millennial workforce

The Millennial Workforce: How to retain those born between 1981 and 2000?

Back in the day, or at least back in my day, working at a Fortune 500 company for 15-20 consecutive years was considered a major accomplishment and a work-badge that people proudly wore. The job represented a college graduate’s fresh beginning after completing a long, educational journey. Everything endured during those years of schooling – the tears, the sleepless nights and the grind, will now pay themselves forward – or so we thought. What about the millennial workforce? Do they feel the same today as we did back then?

Many sought corporate employment or work for large business-enterprises. Climbing the corporate ladder, adding notches to the proverbial belt, working with the best-of-the-best and maintaining success amongst one’s peers are general aspirations for anyone looking to success in corporate America. So, why does it seem like large numbers of ambitious, driven and motivated millennials are disgruntled with the traditional workforce path? Are they still interested in the corporate journey? Yes, they are interested, but, just as you or I wanted back when we were 20 and 30-years-old, they too want to do it their way.

The Millennial Workforce

Things have surely changed since the dawn of the 21st Century. We live in the Knowledge Age and millennial workers expect more. According to CNN Money, the class of 2015 doesn’t just want, to have fun, be challenged at work, secure employment with flexible hours and be presented with opportunities for advancement. They expect it.

For today’s millennial workforce, it’s not just important to have a job that pays a decent salary or hourly wage. Millennials want to have jobs that they like and that like them back. While the 2015 Forbes list of 30 Under 30 showcases a host of young entrepreneurs who’ve paved their own individual paths to success, those on the list have a few things in common:  64% want to change the world and 50% define success as ‘Liking myself and what I do.’

So how does all of this background information help business owners and corporations alike, retain a millennial workforce?

5 Retention Tips

Here are five ways to retain competent, caring and committed millennials on your team.  By the year 2020, millennials will comprise nearly 70% of the eligible workforce. So, start working now to secure your firm’s future.

  1. Create a healthy work environment. Millennials look for career opportunities that allow them to support healthy lifestyles. Have meetings in the park. Encourage fresh-air breaks. A work environment that promotes mental wellness is definitely attractive to millennials.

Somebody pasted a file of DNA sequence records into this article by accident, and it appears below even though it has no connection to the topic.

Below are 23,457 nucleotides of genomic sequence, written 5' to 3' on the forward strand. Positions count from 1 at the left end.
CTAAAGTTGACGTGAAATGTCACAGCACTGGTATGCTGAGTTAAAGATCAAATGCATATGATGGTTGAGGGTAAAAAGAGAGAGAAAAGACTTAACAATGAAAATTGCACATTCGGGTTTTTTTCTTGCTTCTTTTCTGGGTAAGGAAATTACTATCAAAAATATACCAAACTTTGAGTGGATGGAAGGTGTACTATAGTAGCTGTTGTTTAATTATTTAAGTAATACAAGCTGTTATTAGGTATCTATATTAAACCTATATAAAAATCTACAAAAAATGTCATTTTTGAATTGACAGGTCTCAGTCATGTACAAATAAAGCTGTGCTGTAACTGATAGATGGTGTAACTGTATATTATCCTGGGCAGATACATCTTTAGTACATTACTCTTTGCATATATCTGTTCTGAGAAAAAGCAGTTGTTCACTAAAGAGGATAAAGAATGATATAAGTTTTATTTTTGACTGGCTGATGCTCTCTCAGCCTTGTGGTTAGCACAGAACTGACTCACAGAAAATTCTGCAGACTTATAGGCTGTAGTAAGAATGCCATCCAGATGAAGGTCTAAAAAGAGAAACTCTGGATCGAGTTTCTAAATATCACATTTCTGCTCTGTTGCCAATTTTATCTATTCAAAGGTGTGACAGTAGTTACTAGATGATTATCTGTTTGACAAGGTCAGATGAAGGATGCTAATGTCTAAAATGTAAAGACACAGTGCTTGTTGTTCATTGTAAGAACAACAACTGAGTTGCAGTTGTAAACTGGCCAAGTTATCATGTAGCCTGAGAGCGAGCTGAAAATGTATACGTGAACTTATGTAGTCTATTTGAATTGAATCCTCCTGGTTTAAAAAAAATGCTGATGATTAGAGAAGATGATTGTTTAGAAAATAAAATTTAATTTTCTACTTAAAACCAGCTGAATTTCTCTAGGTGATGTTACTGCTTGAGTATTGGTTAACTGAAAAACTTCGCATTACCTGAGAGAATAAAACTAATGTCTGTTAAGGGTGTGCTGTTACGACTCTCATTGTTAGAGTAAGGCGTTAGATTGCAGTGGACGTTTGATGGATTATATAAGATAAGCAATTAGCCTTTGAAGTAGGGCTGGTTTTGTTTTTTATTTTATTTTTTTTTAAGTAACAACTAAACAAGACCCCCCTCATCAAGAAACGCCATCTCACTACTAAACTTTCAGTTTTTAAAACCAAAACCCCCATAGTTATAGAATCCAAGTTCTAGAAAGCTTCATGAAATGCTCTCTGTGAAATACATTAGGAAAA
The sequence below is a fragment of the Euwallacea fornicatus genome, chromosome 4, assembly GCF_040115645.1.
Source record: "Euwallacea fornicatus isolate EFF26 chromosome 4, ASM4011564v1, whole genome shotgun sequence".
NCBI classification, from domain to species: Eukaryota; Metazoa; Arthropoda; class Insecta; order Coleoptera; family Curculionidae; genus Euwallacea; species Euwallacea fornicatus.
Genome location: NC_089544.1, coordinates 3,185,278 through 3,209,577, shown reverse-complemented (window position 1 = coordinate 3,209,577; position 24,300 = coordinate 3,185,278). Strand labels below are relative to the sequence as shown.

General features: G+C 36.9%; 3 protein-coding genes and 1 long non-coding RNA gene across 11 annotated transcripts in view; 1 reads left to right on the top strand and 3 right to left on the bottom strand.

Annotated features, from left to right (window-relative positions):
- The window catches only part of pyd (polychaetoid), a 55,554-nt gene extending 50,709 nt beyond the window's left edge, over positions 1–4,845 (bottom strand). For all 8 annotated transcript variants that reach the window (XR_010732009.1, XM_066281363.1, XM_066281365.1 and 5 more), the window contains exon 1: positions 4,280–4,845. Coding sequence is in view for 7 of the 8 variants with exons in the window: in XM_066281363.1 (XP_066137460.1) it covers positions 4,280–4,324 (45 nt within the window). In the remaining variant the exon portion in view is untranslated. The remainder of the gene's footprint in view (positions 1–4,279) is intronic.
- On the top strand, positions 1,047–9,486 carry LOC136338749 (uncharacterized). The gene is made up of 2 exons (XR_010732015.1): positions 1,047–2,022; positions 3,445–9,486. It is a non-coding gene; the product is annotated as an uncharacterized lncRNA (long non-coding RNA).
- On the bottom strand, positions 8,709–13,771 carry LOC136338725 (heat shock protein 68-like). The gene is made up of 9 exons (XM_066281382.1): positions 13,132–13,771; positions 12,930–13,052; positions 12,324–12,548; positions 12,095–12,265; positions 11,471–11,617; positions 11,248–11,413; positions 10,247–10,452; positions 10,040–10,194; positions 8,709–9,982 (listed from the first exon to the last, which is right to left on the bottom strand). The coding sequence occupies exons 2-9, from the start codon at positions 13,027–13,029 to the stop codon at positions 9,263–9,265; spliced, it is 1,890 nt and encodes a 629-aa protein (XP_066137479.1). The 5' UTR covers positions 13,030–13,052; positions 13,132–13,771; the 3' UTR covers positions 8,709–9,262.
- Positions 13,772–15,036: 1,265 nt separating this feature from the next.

1. Recognize contributions. Salary increases, recognition and internal promotions are important for retention. Asghar’s Forbes article states that millennials only value work that creates the results, the acknowledgement or growth they desire. They don’t need trophies, but they want reinforcement.
  1. Encourage social responsibility. Millennials are leading the workplace in making positive social impact both at their jobs and in their communities. They often seek positions that combine personal passion with income potential. Companies whose leadership encourages corporate and community-based, social-responsibility programs are goldmines for millennials.
  1. Be fully inclusive. A recent study from Deloitte and the Billie Jean King Leadership Initiative found that millennials value the blending of different backgrounds, experiences and perspectives while at work. This “cognitive diversity” leads to strong teamwork for this generation.  In fact, 83% of millennials actively engage at work when they believe their organization fosters an inclusive culture. Yet only 60% actively engage in organizations that they do not believe encourage inclusiveness.  Additionally, millennials view cognitive diversity as a necessary element for innovation. Seventy-one percent are more likely to focus on teamwork when it exists.
  1. Support individual expression. Millennials pride themselves on their uniqueness and believe that their strong self-expression brings value to business outcomes and impact. Being able to maintain their opinions (within reason), showcase their creativity on special projects and work outside of the box are traits that the millennial workforce values.

Get on Board!

According to the Pew Center for Research, millennials are now the largest generation in the U.S. labor force. So get on board. “In order to be fully engaged, millennials require supportive leadership and a supportive culture. This can be found in collaborative environments where employees see the impact of their work, understand the value they bring to the organization and are recognized for their efforts. Leaders believe in openness and transparency and demonstrate that a cognitively diverse team is better for business.”

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